The city has chosen a plan. Now it has to figure out how to pay for its share of the improvements to the I-94/Carmichael Road interchange.

Hudson won’t have to come up with the money real soon, however. Construction isn’t anticipated until 2025 or ’26 – at the earliest.

The city’s share of the $25-$30 million project, as it stands now, would be 50 percent.

Mayor Alan Burchill already has begun pressing for a lower share, however.

In a rare joint meeting of the Hudson City Council and the city’s Plan Commission on Sept. 30, the bodies were presented with two options for adding capacity to the interchange.

Project Manager Jim Koenig of the Wisconsin Department of Transportation said either option was acceptable to the department, but its preference was the design named “Two Loops with Modified Frontage Roads.”

It was the design ultimately selected by the Plan Commission and the City Council, following a presentation by Josh Maus of SRF Consulting Group, the firm serving as the technical staff for the project.

The other option was a “Diverging Diamond Interchange,” in which north- and southbound lanes would “cross-over” at the interchange to eliminate the need for left turns onto I-94.

The diamond interchange would cost less ($20-$25 million), but wouldn’t accommodate as many vehicles or move traffic through the Carmichael Road corridor as quickly, Koenig and Maus said.

WisDOT is planning improvements to a six-mile stretch of I-94 from the state line to east of U.S. Hwy. 12 (Exit 4). The upgrade to the Carmichael Road interchange is part of that overall project.

The reason for the planning is the anticipated 40- to 80-percent increase in traffic volumes on I-94, Carmichael Road and U.S. Hwy. 12 by 2035.

“This additional traffic will generate traffic operational issues at the I-94/Carmichael Road interchange area. Significant system improvements are needed to produce efficient traffic flow on the regional and local system,” said the PowerPoint report presented by Maus.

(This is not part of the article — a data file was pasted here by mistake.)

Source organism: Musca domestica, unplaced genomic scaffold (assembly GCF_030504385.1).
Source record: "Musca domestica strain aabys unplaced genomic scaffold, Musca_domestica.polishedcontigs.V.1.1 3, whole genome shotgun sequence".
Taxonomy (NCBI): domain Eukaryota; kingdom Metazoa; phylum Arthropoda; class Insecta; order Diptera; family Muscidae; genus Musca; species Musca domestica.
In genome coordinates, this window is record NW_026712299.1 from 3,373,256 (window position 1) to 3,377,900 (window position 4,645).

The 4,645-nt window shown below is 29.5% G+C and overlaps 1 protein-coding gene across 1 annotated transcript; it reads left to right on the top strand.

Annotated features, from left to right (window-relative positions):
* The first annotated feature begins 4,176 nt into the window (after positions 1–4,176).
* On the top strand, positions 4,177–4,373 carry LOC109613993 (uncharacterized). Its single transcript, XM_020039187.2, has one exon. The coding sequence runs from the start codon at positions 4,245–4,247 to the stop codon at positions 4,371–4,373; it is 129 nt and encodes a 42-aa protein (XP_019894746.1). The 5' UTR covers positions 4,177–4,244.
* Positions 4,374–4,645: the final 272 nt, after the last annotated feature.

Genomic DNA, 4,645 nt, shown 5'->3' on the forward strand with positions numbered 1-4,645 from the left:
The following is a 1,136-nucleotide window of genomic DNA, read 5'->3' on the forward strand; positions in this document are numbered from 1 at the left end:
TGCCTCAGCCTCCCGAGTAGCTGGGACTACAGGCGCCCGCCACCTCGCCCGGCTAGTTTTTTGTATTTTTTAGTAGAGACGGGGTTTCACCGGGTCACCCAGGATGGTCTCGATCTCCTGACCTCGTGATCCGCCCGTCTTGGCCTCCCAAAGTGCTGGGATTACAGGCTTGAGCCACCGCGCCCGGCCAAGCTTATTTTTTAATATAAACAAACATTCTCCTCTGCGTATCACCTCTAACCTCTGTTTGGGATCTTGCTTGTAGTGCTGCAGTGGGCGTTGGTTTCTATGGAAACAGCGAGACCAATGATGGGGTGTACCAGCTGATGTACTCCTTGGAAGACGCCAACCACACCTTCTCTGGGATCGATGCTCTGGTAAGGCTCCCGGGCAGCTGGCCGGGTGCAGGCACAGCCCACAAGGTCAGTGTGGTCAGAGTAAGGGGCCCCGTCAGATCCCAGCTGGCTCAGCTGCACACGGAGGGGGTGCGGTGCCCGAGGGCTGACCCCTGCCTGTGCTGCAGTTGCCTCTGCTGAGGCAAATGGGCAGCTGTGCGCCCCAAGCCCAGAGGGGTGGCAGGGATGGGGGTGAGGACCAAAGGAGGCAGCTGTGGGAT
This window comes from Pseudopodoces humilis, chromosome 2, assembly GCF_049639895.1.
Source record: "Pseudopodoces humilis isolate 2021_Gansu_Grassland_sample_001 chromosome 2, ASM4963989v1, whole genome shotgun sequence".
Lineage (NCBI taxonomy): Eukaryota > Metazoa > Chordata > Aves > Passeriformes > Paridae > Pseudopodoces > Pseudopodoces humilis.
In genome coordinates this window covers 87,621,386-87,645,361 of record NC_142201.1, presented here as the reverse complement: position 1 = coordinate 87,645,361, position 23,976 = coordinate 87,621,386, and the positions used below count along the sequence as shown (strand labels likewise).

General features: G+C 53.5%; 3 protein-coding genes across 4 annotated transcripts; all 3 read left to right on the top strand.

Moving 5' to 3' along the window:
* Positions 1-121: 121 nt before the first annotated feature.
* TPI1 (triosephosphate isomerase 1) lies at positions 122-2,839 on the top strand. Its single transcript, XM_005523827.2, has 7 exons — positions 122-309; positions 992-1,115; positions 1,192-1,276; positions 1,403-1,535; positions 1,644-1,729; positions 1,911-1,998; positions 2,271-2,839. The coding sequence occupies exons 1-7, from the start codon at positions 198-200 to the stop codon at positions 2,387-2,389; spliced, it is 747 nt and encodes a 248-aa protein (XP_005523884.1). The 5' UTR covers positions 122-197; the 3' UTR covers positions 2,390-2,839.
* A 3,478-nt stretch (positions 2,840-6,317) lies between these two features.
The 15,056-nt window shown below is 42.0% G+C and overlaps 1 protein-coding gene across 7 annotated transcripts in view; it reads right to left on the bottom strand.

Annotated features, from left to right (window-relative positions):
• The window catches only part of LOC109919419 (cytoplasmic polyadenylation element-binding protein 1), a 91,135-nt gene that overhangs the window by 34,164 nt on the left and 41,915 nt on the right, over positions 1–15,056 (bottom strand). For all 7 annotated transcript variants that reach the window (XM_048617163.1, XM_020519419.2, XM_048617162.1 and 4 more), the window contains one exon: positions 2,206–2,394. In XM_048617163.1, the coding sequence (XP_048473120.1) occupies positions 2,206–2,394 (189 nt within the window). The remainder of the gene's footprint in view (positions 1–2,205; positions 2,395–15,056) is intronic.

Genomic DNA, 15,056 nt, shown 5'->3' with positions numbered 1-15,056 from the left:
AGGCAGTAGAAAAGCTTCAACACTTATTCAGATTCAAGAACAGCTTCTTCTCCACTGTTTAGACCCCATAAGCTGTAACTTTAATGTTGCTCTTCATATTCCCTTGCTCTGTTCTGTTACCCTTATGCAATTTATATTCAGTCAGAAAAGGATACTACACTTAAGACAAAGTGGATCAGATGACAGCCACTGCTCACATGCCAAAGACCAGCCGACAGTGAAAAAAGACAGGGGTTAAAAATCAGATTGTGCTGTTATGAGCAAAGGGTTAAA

It forecast 89,600 vehicles a day on I-94 at Carmichael Road by 2025. In 2012, the average daily count was 65,400. It is projected to grow to 116,500 vehicles a day by 2035.

The average daily traffic count on Carmichael Road just south of the freeway was 36,000 in 2012. It is anticipated to increase to 43,300 by 2025 and to 50,400 by 2035.

Both the Plan Commission and City Council were quick to agree that the Two Loops design was the best for the city.

Maus said it would allow all the intersections along the interchange to operate at adequate or better levels through 2035.

The Crest View Drive intersection would operate at a below-average level of service by 2035 if the Diverging Diamond Interchange was built, the consultant said.

That option also would require closing the intersection of Coulee and Carmichael roads, and building a new street behind the Target and Family Fresh Market stores.

The ramifications of the Two Loops design are that Stageline Road on the south side of I-94 and Frontage Road on the north will have to be relocated farther away from the freeway. Both roads will be routed to new intersections on Carmichael Road.

Maus noted that the access to Hudson Hospital and Clinics also will be move one block farther south.

The plan will require 25 to 30 acres of right of way, and widening of the bridge over I-94.

Some of that right of way is on the site of a proposed Walmart Supercenter at the northeast corner of the interchange. One of the owners of the property was heard protesting the decision to a Plan Commission member at the conclusion of the meeting.

Hudson Mayor Alan Burchill questioned why the city is expected to pay half the cost of the interchange improvements when the state paid the entire cost of the new Exit 10 interchange at Roberts, and will pay 100 percent of the cost of the improvements to Exit 4.

Koenig said state policy requires municipalities to pay half the cost of interchanges when they connect state and federal highways to local roads.

Exit 10 connects I-94 to State Hwy. 65, and Exit 4 connects the freeway to U.S. Hwy. 12, Koenig noted.